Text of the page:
Visuals for Indigenous cultural competency framework
Visuals can support conversations about Indigenous cultural competency frameworks in health care.
Recently, I worked at the Moving Forward conference, a unique gathering held by the Provincial Health Services Authority. I came away from this experience profoundly changed, as I always do when work takes me to a deep place. Graphic recording visuals brought a unique dimension to tough conversations about racism, colonialism and dismantling inequities in health.
See all of the images here: http://www.culturalcompetency.ca/moving-forward/graphic-recording
Here are six ways graphic recording visuals made an impact at the conference, and some self-reflection on how I approached this work.
1. Graphic recordings summarized the breakout sessions. There were four or five concurrent sessions, and no one wants to ‘miss out’ on great content. The visuals summarize the breakout sessions into one image. A team of note-takers designed a system to gather information for me. The graphic recordings complement the Powerpoint posted online post-conference.
2. The graphic recordings are a legacy to share. The visuals keep the conversation going. A whole team can’t always attend a conference, but sharing graphic recordings through email, internal newsletters and websites can spark conversations, not to mention how they’re social-media friendly.
3. The graphic recordings honor the changes in the group’s facilitated discussion. The plenary discussion captured on Day 3 compared to Day 1 is profoundly different. The group shifted from what I would call “friendly” group work on Day 1 to a profound sharing during plenary and deep engagement on Day 3. The graphic recordings honour this shift as part of the group’s arc, instead of visualizing just the result.
4. Graphic recordings emphasize and reinforce the presentations and panels. Keynote speakers were invited from near and far to this conference. Graphic recordings are an opportunity to reinforce and share their knowledge with a poster devoted to each. Graphic recordings can honour their ideas using details that help engage others, especially visual learners.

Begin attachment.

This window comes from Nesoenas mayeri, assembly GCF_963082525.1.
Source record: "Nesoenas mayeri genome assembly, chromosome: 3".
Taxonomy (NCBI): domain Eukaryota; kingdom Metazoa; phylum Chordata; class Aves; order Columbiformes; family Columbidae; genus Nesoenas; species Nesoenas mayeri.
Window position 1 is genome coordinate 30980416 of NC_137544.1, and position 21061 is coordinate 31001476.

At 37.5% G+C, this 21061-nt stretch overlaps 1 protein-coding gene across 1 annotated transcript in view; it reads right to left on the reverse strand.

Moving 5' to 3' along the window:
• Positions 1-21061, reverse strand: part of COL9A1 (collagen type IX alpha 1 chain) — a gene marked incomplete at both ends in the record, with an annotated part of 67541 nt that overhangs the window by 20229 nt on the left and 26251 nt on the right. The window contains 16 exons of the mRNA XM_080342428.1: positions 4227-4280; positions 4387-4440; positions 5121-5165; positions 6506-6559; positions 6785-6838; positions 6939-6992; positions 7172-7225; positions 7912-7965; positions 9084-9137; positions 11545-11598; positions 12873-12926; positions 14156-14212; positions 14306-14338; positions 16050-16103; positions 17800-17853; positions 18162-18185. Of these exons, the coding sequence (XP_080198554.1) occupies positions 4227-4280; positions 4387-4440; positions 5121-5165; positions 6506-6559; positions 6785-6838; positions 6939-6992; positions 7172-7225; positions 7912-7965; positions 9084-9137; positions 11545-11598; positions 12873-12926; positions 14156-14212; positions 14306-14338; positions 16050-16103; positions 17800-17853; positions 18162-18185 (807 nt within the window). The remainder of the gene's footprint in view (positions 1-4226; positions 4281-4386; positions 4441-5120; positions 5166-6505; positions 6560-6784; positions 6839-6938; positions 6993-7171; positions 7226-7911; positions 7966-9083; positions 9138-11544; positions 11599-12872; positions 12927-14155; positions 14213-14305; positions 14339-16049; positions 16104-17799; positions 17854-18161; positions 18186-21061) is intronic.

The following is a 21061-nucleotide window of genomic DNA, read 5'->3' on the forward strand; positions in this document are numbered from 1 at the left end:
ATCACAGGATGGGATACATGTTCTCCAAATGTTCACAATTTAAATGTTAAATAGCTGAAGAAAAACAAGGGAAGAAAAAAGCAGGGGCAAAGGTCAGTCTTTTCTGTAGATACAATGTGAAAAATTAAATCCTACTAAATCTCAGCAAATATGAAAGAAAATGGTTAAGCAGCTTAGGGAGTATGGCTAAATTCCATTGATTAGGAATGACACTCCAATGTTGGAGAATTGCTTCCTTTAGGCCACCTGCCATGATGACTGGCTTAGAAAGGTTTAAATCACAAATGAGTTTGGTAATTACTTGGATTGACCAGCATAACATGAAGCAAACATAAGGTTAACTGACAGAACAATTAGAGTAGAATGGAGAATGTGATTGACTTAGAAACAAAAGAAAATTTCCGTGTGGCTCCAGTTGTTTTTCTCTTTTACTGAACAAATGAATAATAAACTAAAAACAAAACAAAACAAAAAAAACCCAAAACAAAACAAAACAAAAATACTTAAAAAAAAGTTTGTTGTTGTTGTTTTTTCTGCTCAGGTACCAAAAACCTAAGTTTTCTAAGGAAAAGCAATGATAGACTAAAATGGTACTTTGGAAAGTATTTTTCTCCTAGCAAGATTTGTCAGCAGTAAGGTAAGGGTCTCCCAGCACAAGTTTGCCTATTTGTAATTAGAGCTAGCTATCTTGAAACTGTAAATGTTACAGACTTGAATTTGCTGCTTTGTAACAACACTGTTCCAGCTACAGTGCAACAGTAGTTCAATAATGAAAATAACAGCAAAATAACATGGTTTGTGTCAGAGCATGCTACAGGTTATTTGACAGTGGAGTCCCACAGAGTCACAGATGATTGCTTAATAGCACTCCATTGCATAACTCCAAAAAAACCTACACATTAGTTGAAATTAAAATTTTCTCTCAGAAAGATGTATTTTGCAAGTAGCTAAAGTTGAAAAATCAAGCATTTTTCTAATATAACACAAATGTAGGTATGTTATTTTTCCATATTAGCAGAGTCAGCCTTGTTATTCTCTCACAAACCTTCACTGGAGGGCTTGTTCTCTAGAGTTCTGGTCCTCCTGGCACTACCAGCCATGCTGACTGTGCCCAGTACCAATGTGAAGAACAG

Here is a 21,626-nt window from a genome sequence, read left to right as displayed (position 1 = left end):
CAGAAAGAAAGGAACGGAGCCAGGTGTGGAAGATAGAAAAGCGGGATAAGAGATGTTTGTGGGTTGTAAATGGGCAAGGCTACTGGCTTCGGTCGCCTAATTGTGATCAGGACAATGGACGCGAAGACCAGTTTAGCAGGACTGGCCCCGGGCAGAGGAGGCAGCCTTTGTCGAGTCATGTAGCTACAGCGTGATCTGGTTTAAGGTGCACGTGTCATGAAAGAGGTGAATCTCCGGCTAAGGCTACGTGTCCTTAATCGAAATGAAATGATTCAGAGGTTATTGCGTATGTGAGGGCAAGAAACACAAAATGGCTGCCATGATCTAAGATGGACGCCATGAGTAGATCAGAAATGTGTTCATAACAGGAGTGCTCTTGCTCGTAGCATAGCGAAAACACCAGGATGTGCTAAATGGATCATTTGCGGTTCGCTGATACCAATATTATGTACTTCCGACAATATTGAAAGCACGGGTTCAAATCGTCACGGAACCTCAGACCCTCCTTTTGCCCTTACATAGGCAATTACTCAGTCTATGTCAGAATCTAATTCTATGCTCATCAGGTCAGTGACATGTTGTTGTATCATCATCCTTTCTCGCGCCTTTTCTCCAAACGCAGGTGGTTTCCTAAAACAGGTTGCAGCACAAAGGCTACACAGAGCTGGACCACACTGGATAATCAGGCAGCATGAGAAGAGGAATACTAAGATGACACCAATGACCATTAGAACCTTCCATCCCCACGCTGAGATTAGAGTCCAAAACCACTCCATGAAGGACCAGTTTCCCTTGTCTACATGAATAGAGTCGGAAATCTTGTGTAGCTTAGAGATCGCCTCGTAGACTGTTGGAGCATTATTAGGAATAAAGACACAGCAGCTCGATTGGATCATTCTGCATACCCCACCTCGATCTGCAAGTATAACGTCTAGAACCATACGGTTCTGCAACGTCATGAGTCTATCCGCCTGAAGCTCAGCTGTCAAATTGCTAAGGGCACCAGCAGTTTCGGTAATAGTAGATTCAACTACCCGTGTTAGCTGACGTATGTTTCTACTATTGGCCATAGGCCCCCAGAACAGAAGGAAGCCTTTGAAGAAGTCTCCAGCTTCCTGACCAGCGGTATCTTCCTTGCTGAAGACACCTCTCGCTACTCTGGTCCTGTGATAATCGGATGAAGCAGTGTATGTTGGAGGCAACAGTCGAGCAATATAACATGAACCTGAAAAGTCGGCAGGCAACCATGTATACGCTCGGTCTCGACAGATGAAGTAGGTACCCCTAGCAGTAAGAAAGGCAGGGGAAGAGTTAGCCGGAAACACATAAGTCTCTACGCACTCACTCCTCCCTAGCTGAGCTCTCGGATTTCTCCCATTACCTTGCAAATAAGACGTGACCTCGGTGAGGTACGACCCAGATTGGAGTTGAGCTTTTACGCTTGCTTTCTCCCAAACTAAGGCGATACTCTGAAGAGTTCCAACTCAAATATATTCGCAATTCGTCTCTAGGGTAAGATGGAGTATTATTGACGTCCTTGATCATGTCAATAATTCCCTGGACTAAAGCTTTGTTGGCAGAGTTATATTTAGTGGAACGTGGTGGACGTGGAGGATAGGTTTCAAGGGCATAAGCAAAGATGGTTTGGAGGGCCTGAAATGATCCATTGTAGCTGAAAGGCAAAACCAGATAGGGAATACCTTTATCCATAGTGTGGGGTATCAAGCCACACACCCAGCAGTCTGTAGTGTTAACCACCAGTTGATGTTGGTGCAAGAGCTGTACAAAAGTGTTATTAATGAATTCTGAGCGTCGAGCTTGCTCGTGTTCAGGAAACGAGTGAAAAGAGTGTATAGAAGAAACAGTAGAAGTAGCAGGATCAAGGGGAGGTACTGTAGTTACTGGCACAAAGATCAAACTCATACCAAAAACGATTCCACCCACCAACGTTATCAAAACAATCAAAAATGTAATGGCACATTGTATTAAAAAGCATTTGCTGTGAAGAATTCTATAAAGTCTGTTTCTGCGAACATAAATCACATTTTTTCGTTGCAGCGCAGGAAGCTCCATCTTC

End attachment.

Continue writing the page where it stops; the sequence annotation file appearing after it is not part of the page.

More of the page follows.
5. Graphic recording walls are a place to reflect and engage. For this conference, we ended up with 9 8-foot posters hung up on the walls. People naturally gravitated to them as a place to read, reflect, make suggestions to me and talk to each other.
6. Graphic recording can support us in processing topics that make us uncomfortable. A skillful graphic recorder can be trusted to follow the facilitator and group. Even if there is conflict or challenging topic, they are ready to go deep with the group. This means abandoning prescribed templates/structures if the group takes a left turn in favour of new breakthroughs. Graphic recordings can document the groups’ changes in wrestling with complex ideas. In this way the images avoid superficiality that glosses over the process of thinking and learning.
My responsibility with the pens is to honour what’s said, and make it visible. I’m also attuned to what’s left unsaid in the room.
As a white Canadian, I believe it’s my responsibility to know more histories than what’s taught in schools, including how to unpack the histories of Canada that mask ongoing systemic racism and colonization. It’s not an us/them situation. Racism and colonization are about all of us. And so I arrived at this conference prepared intellectually, as much as that can ever prepare me for being present in mind, heart and body.
I was also ready emotionally, ready to be a graphic recorder bearing witness. While I’m recording, words and images flow through me and onto the page. I listened and synthesized presentations about systems change – and also listened to peoples’ stories about the trauma of racism, as well as stories of resilience, transformation, and successes (which can be just as emotional!) in building Indigenous cultural safety frameworks. I gathered support from being in the presence of elders and conference participants, reflecting on the great privilege I had to learn from everyone.
Director of Aboriginal Health for PHSA, Leslie Varley writes in the conference guide,
“The next steps require collective heavy lifting. We urgently need to begin dismantling structural inequities within health authorities. These can be tough and unsettling negotiations for change. The old status quo of marginalized Aboriginal health, delayed and denied services, misdiagnosis and malpractice due to racism, stereotyping, prejudice is no longer acceptable. Systemic racism within services, policy and structure must be replaced with equitable policy, practice, and structures.”
Dominant narratives about Aboriginal health are challenged in the PHSA’s online Cultural Competency Training Program, an award-winning initiative led by Cheryl Ward. The ICC has reached 14% of BC’s healthcare workforce. Learn more about the ICC’s work here.
With a bold vision for change and compelling reasons to “Close the Gap” (as our Australian friends say) between indigenous and non-indigenous health outcomes, this conference was a powerful gathering.